Analytics can help you see…<br /><ul><li>Where users come from
The incidental publisher<br />incidental (adj):<br />1 : being likely to ensue as a chance or minor consequence<br />2 : occurring merely by chance or without intention or calculation<br />Merriam-Webster Dictionary<br />
How did they become publishers?<br /><ul><li>Without intention? They didn’t intend to become a publishers, did they?
Perhaps it happened by chance (low woman/man on the totem pole, newest employee in the department, they have an iPad).
And of course it’s a minor consequence (the last item on their job description calls this “other duties as assigned”).</li></li></ul><li>
How do you get the information out of the brains of people who know stuff and into the brains of people who can write web copy? <br />– Erin Kissane<br />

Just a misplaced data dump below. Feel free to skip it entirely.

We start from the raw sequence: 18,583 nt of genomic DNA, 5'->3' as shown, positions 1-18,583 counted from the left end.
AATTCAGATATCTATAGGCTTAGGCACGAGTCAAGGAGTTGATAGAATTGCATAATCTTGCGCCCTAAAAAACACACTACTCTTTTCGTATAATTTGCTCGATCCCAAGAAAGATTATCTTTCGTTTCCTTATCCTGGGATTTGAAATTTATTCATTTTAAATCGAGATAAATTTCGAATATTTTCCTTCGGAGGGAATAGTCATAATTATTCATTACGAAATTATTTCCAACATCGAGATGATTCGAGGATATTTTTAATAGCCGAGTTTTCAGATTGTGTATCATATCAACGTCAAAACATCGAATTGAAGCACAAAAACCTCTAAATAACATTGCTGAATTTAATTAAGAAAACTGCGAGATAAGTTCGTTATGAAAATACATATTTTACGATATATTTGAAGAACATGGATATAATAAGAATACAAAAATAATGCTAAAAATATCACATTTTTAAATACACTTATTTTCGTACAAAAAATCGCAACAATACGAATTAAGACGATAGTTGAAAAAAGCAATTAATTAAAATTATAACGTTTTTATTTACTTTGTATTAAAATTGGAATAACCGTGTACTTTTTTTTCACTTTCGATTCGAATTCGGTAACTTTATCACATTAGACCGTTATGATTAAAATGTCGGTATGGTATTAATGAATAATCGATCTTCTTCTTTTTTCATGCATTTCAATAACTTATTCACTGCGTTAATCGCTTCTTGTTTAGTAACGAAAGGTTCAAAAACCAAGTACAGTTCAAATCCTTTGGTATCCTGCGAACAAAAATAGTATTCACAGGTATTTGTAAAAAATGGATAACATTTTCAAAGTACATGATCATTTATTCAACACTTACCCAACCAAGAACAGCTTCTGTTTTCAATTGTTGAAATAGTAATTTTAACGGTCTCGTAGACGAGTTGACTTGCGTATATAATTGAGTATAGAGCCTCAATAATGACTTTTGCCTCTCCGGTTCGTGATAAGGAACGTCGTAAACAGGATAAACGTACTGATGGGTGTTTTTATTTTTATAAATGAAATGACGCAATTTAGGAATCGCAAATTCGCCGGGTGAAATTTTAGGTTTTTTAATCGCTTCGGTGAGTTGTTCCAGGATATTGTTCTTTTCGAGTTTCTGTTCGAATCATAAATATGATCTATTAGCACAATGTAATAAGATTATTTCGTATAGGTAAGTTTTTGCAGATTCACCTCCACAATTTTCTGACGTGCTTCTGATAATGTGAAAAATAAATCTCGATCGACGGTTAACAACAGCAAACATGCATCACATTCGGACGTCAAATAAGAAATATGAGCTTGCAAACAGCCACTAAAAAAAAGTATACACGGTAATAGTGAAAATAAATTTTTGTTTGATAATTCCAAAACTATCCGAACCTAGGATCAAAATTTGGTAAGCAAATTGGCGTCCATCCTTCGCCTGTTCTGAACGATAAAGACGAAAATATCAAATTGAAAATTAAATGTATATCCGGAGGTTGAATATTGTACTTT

Use content templates <br /><ul><li> The page title
A short description of each chunk of content, including formats it can be in (paragraph, bulleted list, etc.)
Examples of each chunk of information, written by actual writers</li></li></ul><li>Developing Publishers<br /><ul><li>Teach them how to conduct simple audience research (i.e. talking to people).
Help them develop their own strategies that align with the institutional strategies.
Teach the role of measurement and build-in simple, understandable ways to measure the effectiveness of their sites.
Provide ongoing professional development. </li></li></ul><li>Developing Publishers<br />DON’T:<br /><ul><li>Use vague instructions like “keep your content fresh” and “promote interactivity”
Start and end your education with a “writing for the web” presentation or workshop</li></li></ul><li>Any questions?<br />
J. Todd Bennett<br />email@example.com<br />http://www.linkedin.com/in/jtoddbennett<br />@jtoddb on Twitter<br />Adam P. Forrand<br />firstname.lastname@example.org<br />http://www.linkedin.com/in/adamforrand<br />@4and on Twitter<br />